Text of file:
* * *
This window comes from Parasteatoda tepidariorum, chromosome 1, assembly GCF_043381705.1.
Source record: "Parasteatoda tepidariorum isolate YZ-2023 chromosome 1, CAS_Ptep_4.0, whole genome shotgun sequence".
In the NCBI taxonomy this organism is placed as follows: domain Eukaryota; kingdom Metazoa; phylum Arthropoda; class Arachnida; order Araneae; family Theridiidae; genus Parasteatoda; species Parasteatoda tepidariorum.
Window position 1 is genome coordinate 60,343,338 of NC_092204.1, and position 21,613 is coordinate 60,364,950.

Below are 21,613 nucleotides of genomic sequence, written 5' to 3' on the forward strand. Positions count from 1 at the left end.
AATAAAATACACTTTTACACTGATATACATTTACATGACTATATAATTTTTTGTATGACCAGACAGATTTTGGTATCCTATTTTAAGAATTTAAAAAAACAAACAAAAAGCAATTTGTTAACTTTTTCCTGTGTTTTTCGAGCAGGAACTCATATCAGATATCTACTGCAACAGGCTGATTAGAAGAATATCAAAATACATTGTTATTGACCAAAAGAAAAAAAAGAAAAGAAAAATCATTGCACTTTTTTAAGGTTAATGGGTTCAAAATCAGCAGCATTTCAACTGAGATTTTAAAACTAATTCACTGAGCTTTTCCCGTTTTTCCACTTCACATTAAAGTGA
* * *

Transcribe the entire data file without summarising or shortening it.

This window comes from Parasteatoda tepidariorum, chromosome 1, assembly GCF_043381705.1.
Source record: "Parasteatoda tepidariorum isolate YZ-2023 chromosome 1, CAS_Ptep_4.0, whole genome shotgun sequence".
In the NCBI taxonomy this organism is placed as follows: domain Eukaryota; kingdom Metazoa; phylum Arthropoda; class Arachnida; order Araneae; family Theridiidae; genus Parasteatoda; species Parasteatoda tepidariorum.
Window position 1 is genome coordinate 60,343,338 of NC_092204.1, and position 21,613 is coordinate 60,364,950.

Below are 21,613 nucleotides of genomic sequence, written 5' to 3' on the forward strand. Positions count from 1 at the left end.
AATAAAATACACTTTTACACTGATATACATTTACATGACTATATAATTTTTTGTATGACCAGACAGATTTTGGTATCCTATTTTAAGAATTTAAAAAAACAAACAAAAAGCAATTTGTTAACTTTTTCCTGTGTTTTTCGAGCAGGAACTCATATCAGATATCTACTGCAACAGGCTGATTAGAAGAATATCAAAATACATTGTTATTGACCAAAAGAAAAAAAAGAAAAGAAAAATCATTGCACTTTTTTAAGGTTAATGGGTTCAAAATCAGCAGCATTTCAACTGAGATTTTAAAACTAATTCACTGAGCTTTTCCCGTTTTTCCACTTCACATTAAAGTGA